You spend years training patiently and persistently, demanding of yourself nothing but perfection. You'd think that would all come in handy when you climb down from that podium for the last time.
Not really, says a study of eight former Olympians by university researchers in Australia and Sweden.
"Olympism is a slippery term," the researchers said in a study they did for the International Olympic Committee. While science has paid attention to athletes and their transition into the rest of their lives. that hasn't often included former Olympians.
They found the perfectionism, submission to coach bullying or inhumane training and the need to perform for rewards can all work horribly against retired athletes.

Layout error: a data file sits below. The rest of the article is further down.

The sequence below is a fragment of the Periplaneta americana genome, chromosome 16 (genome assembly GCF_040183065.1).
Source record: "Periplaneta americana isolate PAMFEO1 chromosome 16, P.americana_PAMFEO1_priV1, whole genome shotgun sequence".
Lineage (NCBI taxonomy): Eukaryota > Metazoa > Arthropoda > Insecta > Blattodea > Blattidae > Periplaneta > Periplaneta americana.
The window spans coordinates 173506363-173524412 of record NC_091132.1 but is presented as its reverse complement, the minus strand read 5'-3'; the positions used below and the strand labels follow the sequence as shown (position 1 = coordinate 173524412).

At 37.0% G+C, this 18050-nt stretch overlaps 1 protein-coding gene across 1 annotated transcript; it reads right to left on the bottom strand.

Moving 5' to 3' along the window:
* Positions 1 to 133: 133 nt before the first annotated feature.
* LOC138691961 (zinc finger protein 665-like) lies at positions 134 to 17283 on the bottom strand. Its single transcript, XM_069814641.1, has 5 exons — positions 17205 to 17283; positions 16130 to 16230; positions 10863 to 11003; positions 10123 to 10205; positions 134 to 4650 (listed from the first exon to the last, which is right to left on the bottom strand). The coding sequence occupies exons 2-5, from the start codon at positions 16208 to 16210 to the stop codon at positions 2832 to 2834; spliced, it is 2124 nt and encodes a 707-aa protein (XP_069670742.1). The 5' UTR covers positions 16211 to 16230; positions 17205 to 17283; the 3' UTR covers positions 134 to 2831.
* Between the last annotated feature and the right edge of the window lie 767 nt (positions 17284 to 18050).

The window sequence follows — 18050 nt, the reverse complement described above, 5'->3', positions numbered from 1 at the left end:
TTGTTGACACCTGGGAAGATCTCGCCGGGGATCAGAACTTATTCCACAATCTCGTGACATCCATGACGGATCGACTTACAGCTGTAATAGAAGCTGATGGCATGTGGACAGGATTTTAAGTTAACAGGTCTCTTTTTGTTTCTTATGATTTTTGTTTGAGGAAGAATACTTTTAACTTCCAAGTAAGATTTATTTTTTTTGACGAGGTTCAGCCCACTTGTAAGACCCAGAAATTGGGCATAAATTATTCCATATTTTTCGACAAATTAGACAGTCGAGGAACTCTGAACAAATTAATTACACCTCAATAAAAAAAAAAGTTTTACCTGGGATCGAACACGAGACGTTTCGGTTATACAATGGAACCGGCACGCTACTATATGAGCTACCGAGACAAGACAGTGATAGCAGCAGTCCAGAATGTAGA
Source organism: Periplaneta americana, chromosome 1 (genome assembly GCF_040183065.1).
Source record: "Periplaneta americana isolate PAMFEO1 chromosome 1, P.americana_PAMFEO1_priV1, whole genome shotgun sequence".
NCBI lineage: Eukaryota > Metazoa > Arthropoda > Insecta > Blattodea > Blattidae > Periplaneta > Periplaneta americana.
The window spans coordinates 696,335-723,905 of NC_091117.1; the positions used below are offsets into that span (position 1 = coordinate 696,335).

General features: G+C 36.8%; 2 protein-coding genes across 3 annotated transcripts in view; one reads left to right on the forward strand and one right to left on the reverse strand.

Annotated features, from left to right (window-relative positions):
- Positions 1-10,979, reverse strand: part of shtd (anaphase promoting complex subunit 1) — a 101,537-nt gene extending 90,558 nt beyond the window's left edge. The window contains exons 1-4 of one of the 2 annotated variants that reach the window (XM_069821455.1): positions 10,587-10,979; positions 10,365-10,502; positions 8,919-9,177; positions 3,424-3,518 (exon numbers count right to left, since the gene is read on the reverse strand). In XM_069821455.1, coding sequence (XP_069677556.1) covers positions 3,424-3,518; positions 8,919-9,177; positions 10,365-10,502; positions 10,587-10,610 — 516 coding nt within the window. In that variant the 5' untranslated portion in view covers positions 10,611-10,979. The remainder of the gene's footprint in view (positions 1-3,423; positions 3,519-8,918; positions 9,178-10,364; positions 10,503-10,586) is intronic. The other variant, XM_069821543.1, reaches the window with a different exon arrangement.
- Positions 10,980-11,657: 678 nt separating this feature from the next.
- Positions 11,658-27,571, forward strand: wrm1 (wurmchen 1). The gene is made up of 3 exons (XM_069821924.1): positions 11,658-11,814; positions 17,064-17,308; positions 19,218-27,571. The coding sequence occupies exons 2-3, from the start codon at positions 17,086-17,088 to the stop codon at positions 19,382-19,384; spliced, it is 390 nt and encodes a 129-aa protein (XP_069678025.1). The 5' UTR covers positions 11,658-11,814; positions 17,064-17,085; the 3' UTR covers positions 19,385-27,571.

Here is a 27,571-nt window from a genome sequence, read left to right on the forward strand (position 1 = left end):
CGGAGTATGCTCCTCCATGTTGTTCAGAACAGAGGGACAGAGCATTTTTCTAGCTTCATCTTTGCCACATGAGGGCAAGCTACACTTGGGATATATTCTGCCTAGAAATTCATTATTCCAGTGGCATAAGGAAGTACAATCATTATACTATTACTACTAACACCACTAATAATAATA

So, too, the egocentricism and the lack of compromise they learn as competitors can also make for someone who's no fun in the post-Games workplace.
The study urged the IOC to figure out how to identify who needs an intensive course in life skills when they move on to something other than competitive sports.